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Re: [SeattleRobotics] servos

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  • Bryan E. Daniel
    These links are about modifying a hobby servomotor to rotate 360 degrees (or more): http://www.rdrop.com/users/marvin/other/servo.txt
    Message 1 of 4 , Jul 1, 2000
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    • Kevin Ross
      Steven, I guess I am not exactly sure what you are trying to accomplish. It appears that you are attempting to drive a servo motor without a CPU? Are you
      Message 2 of 4 , Aug 13, 2000
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        Steven,

        I guess I am not exactly sure what you are trying to accomplish. It appears
        that you are attempting to drive a servo motor without a CPU? Are you
        attempting continuous rotation or positioning?

        What format are you saving your .BMP files in? When I attempt to view them,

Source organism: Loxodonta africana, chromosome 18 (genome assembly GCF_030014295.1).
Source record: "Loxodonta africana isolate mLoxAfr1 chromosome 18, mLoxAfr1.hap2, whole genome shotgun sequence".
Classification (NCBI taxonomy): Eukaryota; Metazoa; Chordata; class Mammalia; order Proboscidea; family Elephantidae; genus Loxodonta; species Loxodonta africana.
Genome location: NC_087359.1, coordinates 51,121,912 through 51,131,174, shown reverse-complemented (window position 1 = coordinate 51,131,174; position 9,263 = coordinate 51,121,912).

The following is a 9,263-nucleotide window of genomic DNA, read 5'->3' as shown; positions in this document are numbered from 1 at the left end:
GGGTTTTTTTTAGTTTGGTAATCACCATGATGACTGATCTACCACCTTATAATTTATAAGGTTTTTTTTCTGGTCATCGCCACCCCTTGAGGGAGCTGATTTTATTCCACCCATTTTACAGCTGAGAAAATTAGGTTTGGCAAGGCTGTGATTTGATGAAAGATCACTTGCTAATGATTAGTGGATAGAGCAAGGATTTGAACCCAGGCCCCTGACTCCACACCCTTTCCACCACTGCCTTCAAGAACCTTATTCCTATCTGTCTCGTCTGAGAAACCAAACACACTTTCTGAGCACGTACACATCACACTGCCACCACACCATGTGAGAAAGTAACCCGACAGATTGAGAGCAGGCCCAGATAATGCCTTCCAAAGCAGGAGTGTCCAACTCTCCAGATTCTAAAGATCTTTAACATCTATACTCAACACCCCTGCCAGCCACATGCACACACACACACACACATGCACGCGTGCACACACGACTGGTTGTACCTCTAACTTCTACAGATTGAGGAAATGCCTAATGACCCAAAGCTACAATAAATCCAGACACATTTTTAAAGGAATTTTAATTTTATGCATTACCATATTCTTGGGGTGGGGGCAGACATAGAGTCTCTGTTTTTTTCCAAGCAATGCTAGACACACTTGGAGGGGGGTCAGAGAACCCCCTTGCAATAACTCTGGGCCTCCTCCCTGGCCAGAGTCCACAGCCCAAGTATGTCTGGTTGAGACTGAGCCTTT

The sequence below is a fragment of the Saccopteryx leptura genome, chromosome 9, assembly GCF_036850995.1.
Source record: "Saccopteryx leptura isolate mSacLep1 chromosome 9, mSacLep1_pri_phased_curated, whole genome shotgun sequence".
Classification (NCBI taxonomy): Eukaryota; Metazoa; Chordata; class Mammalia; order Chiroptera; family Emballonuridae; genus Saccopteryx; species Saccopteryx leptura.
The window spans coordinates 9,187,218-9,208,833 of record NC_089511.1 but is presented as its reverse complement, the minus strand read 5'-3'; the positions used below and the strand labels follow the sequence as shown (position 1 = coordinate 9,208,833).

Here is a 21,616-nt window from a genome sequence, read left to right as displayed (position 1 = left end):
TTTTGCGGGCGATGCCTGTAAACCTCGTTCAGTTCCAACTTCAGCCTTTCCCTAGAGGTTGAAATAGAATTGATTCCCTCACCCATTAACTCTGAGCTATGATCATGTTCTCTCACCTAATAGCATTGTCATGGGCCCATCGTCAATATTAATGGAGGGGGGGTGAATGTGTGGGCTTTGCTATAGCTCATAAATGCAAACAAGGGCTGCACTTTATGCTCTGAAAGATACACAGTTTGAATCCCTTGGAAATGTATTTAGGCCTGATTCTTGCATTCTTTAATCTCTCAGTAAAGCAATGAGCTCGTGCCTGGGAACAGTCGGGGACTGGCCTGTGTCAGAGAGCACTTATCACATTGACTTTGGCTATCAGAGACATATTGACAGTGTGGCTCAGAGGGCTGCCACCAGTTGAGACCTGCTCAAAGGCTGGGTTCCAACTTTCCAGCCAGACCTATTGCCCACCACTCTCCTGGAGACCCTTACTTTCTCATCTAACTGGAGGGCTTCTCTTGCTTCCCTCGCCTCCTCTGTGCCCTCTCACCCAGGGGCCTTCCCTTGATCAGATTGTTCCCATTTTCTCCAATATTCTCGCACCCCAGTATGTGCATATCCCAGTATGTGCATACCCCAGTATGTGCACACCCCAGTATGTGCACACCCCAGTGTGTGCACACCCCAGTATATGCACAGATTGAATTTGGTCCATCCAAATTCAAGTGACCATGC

they appear to be a quick time movie or something along those lines. I am
        unable to view them.

        Kevin

        ----- Original Message -----
        From: Steven Frankel <TSFrankel@...>
        To: <SeattleRobotics@egroups.com>
        Sent: Sunday, August 13, 2000 5:55 AM
        Subject: [SeattleRobotics] servos


        > Did anyone notice my servo mod idea? Check out post 1174 and tell me
        > what u think.
        >
        >
        >
        >
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        > SeattleRobotics-unsubscribe@egroups.com
        >
        >
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      • Pete Miles
        I once juiced up a Futaba S-148 to 18V just to see what happens. It was fast, and had lots of torque. But only did this for only a few seconds. It didn t
        Message 3 of 4 , Sep 7, 2000
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          I once juiced up a Futaba S-148 to 18V just to see what happens. It was
          fast, and had lots of torque. But only did this for only a few seconds. It